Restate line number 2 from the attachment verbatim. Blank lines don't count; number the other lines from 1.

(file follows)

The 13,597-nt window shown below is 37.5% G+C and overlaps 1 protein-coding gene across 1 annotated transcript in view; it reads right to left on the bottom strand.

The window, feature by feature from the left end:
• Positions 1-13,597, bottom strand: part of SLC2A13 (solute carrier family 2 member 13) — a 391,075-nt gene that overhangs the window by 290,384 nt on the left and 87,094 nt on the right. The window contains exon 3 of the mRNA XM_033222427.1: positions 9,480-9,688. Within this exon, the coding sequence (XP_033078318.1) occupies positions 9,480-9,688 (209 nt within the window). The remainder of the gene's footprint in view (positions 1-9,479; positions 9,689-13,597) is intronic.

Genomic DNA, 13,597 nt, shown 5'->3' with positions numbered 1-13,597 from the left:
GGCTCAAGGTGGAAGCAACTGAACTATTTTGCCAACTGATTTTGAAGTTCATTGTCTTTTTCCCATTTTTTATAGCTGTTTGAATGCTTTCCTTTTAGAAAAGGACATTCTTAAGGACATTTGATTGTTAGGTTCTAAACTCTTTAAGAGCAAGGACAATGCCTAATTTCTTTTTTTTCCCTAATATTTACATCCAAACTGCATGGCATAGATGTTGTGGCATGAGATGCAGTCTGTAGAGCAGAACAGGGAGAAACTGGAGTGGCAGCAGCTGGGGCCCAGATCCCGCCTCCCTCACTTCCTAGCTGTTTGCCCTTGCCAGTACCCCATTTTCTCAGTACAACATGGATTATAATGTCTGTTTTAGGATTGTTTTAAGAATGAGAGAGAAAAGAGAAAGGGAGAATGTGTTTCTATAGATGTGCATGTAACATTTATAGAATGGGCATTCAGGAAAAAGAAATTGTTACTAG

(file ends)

The window, feature by feature from the left end: